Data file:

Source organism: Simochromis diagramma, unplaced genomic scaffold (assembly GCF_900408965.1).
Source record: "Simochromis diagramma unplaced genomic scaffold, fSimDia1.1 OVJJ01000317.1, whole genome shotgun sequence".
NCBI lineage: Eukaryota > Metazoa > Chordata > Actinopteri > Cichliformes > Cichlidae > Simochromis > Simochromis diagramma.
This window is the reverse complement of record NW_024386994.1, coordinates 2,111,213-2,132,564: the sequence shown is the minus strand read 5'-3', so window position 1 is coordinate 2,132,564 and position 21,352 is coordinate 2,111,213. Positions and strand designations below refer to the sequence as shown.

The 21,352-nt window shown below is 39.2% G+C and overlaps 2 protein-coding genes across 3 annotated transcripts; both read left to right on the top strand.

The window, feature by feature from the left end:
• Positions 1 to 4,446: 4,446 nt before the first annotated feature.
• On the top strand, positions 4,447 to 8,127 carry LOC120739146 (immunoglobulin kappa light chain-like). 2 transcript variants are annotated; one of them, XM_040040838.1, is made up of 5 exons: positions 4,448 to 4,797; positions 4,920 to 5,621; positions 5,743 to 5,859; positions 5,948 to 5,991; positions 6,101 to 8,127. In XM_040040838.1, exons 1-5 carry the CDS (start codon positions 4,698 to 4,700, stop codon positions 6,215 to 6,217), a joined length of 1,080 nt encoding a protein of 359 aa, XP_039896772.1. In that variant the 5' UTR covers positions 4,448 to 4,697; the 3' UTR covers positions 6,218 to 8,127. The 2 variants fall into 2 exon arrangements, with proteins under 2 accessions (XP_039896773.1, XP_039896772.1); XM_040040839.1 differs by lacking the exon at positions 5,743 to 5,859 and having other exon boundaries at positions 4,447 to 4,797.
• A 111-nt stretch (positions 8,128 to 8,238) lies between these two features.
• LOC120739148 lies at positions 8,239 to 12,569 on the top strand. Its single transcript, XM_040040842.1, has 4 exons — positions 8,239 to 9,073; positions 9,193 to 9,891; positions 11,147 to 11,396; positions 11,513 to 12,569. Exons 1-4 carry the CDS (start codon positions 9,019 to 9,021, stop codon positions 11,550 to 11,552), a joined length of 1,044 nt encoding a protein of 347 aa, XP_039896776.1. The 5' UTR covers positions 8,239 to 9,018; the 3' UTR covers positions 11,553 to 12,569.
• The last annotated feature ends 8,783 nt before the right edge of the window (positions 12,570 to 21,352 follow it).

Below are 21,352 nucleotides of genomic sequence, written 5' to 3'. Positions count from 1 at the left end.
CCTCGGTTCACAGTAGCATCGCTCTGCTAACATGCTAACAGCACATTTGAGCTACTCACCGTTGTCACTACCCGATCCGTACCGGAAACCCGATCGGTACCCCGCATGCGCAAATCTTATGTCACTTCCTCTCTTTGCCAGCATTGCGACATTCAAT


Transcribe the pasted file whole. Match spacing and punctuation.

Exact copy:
Source organism: Simochromis diagramma, unplaced genomic scaffold (assembly GCF_900408965.1).
Source record: "Simochromis diagramma unplaced genomic scaffold, fSimDia1.1 OVJJ01000317.1, whole genome shotgun sequence".
NCBI lineage: Eukaryota > Metazoa > Chordata > Actinopteri > Cichliformes > Cichlidae > Simochromis > Simochromis diagramma.
This window is the reverse complement of record NW_024386994.1, coordinates 2,111,213-2,132,564: the sequence shown is the minus strand read 5'-3', so window position 1 is coordinate 2,132,564 and position 21,352 is coordinate 2,111,213. Positions and strand designations below refer to the sequence as shown.

The 21,352-nt window shown below is 39.2% G+C and overlaps 2 protein-coding genes across 3 annotated transcripts; both read left to right on the top strand.

The window, feature by feature from the left end:
• Positions 1 to 4,446: 4,446 nt before the first annotated feature.
• On the top strand, positions 4,447 to 8,127 carry LOC120739146 (immunoglobulin kappa light chain-like). 2 transcript variants are annotated; one of them, XM_040040838.1, is made up of 5 exons: positions 4,448 to 4,797; positions 4,920 to 5,621; positions 5,743 to 5,859; positions 5,948 to 5,991; positions 6,101 to 8,127. In XM_040040838.1, exons 1-5 carry the CDS (start codon positions 4,698 to 4,700, stop codon positions 6,215 to 6,217), a joined length of 1,080 nt encoding a protein of 359 aa, XP_039896772.1. In that variant the 5' UTR covers positions 4,448 to 4,697; the 3' UTR covers positions 6,218 to 8,127. The 2 variants fall into 2 exon arrangements, with proteins under 2 accessions (XP_039896773.1, XP_039896772.1); XM_040040839.1 differs by lacking the exon at positions 5,743 to 5,859 and having other exon boundaries at positions 4,447 to 4,797.
• A 111-nt stretch (positions 8,128 to 8,238) lies between these two features.
• LOC120739148 lies at positions 8,239 to 12,569 on the top strand. Its single transcript, XM_040040842.1, has 4 exons — positions 8,239 to 9,073; positions 9,193 to 9,891; positions 11,147 to 11,396; positions 11,513 to 12,569. Exons 1-4 carry the CDS (start codon positions 9,019 to 9,021, stop codon positions 11,550 to 11,552), a joined length of 1,044 nt encoding a protein of 347 aa, XP_039896776.1. The 5' UTR covers positions 8,239 to 9,018; the 3' UTR covers positions 11,553 to 12,569.
• The last annotated feature ends 8,783 nt before the right edge of the window (positions 12,570 to 21,352 follow it).

Below are 21,352 nucleotides of genomic sequence, written 5' to 3'. Positions count from 1 at the left end.
CCTCGGTTCACAGTAGCATCGCTCTGCTAACATGCTAACAGCACATTTGAGCTACTCACCGTTGTCACTACCCGATCCGTACCGGAAACCCGATCGGTACCCCGCATGCGCAAATCTTATGTCACTTCCTCTCTTTGCCAGCATTGCGACATTCAAT